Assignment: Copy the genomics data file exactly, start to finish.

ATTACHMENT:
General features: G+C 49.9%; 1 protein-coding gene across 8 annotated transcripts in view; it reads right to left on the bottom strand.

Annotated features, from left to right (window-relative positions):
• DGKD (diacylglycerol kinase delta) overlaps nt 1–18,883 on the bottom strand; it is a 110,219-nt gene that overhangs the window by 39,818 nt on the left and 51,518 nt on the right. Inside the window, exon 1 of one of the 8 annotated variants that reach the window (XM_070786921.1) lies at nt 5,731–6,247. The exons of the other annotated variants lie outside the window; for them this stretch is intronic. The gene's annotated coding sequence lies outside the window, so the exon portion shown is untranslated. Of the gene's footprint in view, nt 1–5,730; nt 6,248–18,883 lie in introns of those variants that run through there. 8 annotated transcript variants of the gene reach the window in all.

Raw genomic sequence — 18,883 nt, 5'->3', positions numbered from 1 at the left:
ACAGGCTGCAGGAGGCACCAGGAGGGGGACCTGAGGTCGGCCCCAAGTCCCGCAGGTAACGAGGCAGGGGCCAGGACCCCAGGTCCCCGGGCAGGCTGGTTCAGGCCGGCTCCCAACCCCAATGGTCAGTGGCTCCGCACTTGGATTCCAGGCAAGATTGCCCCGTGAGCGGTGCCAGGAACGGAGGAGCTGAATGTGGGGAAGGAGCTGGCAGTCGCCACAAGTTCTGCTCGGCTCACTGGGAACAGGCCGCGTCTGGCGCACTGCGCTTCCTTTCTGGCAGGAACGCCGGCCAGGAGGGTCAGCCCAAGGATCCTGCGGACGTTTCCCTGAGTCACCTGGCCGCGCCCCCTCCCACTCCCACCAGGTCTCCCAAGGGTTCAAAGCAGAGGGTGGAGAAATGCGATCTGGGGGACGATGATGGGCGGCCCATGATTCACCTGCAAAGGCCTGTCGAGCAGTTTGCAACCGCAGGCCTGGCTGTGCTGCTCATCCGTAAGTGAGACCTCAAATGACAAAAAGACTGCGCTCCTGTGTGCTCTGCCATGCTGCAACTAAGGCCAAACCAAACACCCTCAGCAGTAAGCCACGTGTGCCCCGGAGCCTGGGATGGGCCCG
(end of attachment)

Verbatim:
General features: G+C 49.9%; 1 protein-coding gene across 8 annotated transcripts in view; it reads right to left on the bottom strand.

Annotated features, from left to right (window-relative positions):
• DGKD (diacylglycerol kinase delta) overlaps nt 1–18,883 on the bottom strand; it is a 110,219-nt gene that overhangs the window by 39,818 nt on the left and 51,518 nt on the right. Inside the window, exon 1 of one of the 8 annotated variants that reach the window (XM_070786921.1) lies at nt 5,731–6,247. The exons of the other annotated variants lie outside the window; for them this stretch is intronic. The gene's annotated coding sequence lies outside the window, so the exon portion shown is untranslated. Of the gene's footprint in view, nt 1–5,730; nt 6,248–18,883 lie in introns of those variants that run through there. 8 annotated transcript variants of the gene reach the window in all.

Raw genomic sequence — 18,883 nt, 5'->3', positions numbered from 1 at the left:
ACAGGCTGCAGGAGGCACCAGGAGGGGGACCTGAGGTCGGCCCCAAGTCCCGCAGGTAACGAGGCAGGGGCCAGGACCCCAGGTCCCCGGGCAGGCTGGTTCAGGCCGGCTCCCAACCCCAATGGTCAGTGGCTCCGCACTTGGATTCCAGGCAAGATTGCCCCGTGAGCGGTGCCAGGAACGGAGGAGCTGAATGTGGGGAAGGAGCTGGCAGTCGCCACAAGTTCTGCTCGGCTCACTGGGAACAGGCCGCGTCTGGCGCACTGCGCTTCCTTTCTGGCAGGAACGCCGGCCAGGAGGGTCAGCCCAAGGATCCTGCGGACGTTTCCCTGAGTCACCTGGCCGCGCCCCCTCCCACTCCCACCAGGTCTCCCAAGGGTTCAAAGCAGAGGGTGGAGAAATGCGATCTGGGGGACGATGATGGGCGGCCCATGATTCACCTGCAAAGGCCTGTCGAGCAGTTTGCAACCGCAGGCCTGGCTGTGCTGCTCATCCGTAAGTGAGACCTCAAATGACAAAAAGACTGCGCTCCTGTGTGCTCTGCCATGCTGCAACTAAGGCCAAACCAAACACCCTCAGCAGTAAGCCACGTGTGCCCCGGAGCCTGGGATGGGCCCG